What we really should do…

When we first moved into our home about eight years ago, there was a very petite, very elderly-looking woman who walked up and down the street every morning. She looked so strong and hardy for her obvious advanced age. I wanted to take my kids, ooch over, and flag her down to chat, but always just waved shyly and said “good morning.” The reason I was so hesitant? Plain and simple: I had no idea what to say to her.

Things that were readily apparent…..she lived alone, she had lived a long, long life, she seemed friendly enough, should have made it easy to strike up a conversation. Were you married once? Has your husband passed away? How long have you lived here? But where to start? What to say? What if I offended her? What if she couldn’t understand me well and it was painfully awkward.

Well one day, I did it.

It took way too long to work up the courage. She was friendly. I wanted to visit her more, though it was pretty awkward. Where to start with following God’s commands? By visiting the sweet widow two houses down! I really wanted to. Or a part of me did. But I didn’t. I regret it so much. I tried to catch her to say hello now and then as she was walking by; told her to please feel free to call if she ever needed anything. We took her a cinnamon roll on Christmas morning once. I didn’t completely ignore the leading to befriend her. But I didn’t do it as well as I wish I had.

I’m going to just come out with it. Elderly people make me nervous. Always have. Ever since I was itty bitty and visiting my great grandparents. They always wanted us to sit on their laps. I was terrified. And my great grandpa’s skin reminded me of mashed potatoes. For some reason this terrified me, too. Terrible. But I was a kid and you know….childish folly and all. So what’s my excuse now?

Obviously, the truth is, 
the elderly have so much wisdom to impart.

They deserve our respect and aren’t scary. And can’t we imagine being the lonely ones in the winter of our lives? Wouldn’t we want to be visited by neighbors with young kids? Asked about our lives? Yes. I know I would.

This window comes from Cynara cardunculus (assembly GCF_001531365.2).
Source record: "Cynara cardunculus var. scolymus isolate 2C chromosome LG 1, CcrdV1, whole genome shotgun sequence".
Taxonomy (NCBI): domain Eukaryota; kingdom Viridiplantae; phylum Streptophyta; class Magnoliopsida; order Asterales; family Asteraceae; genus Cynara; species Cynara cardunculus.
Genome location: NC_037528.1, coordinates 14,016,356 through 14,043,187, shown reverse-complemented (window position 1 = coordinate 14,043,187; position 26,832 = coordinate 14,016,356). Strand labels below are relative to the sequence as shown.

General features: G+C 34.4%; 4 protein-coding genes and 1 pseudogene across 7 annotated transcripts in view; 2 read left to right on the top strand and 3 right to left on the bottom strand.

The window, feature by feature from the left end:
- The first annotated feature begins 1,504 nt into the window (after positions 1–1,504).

The story goes on…..one day about five years ago, my husband and son were playing in the driveway and my husband struck up a conversation as she walked by (I love that man). She turned to come closer, took a step into our driveway, and tripped. Tripped right over that hump that aggravated me before, but now makes me sad just about every time I see it. She fell down and broke her hip, right there in our driveway. My husband stayed with her and another neighbor called for an ambulance.

We went to visit her in the hospital. I’m pretty sure we took her flowers and I know my son made her a picture. She got to come home, but we never saw her walking up and down the street again. She could barely make it down the driveway to her mailbox.

And then, we didn’t see her anymore. Her son moved in. It was obvious he had a mental disability and he didn’t seem friendly when we asked about her. So I didn’t visit. No more Christmas cards. No more cinnamon rolls. I gave in to the fear of awkwardness. We visited neighbors we knew better, who were more inside my comfort zone. But not Mrs. E.

I was afraid she had died and I had missed my last opportunity, but just the other day, my husband was able to find out from her son that she is in one of the nursing homes in town. So my kids and I, we’ve prayed together that God will help us find her and calm our fears (we’ve all been open about our fears) about going to visit her. Will she remember who we are? Will she be able to understand us? Will we have things to talk to her about? I’ve realized I have the exact fears that they do. Maybe I’ve grown up a little….no more mashed potato terrors. I do really want to visit her and try to brighten her day if we can. Would you pray with us if it comes to mind? I’ll keep you posted.

And that’s what you call making yourself accountable.

lisabyline

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2 comments on “What we really should do…

  1. Dad (Stephen Sands I) says:

    Thank you for sharing your story with us. We all had times when we didn’t follow His leading and have regretted it. You have been given a ‘mulligan’ or do over. Many of us even failed then and lived to regret it again. You are blessed to have this opportunity!

    • Lisa says:

      Thank you, Mr Sands, for those kind words. It is a mulligan, and we don’t get many do-overs in this life, it seems. So I’m grateful. I haven’t met you, but I’m gathering you’re Elizabeth’s father (“Dad” tipped me off….expert sleuthing) so from that, I know you’ve left an incredible mark on this world. I really appreciate your comments.

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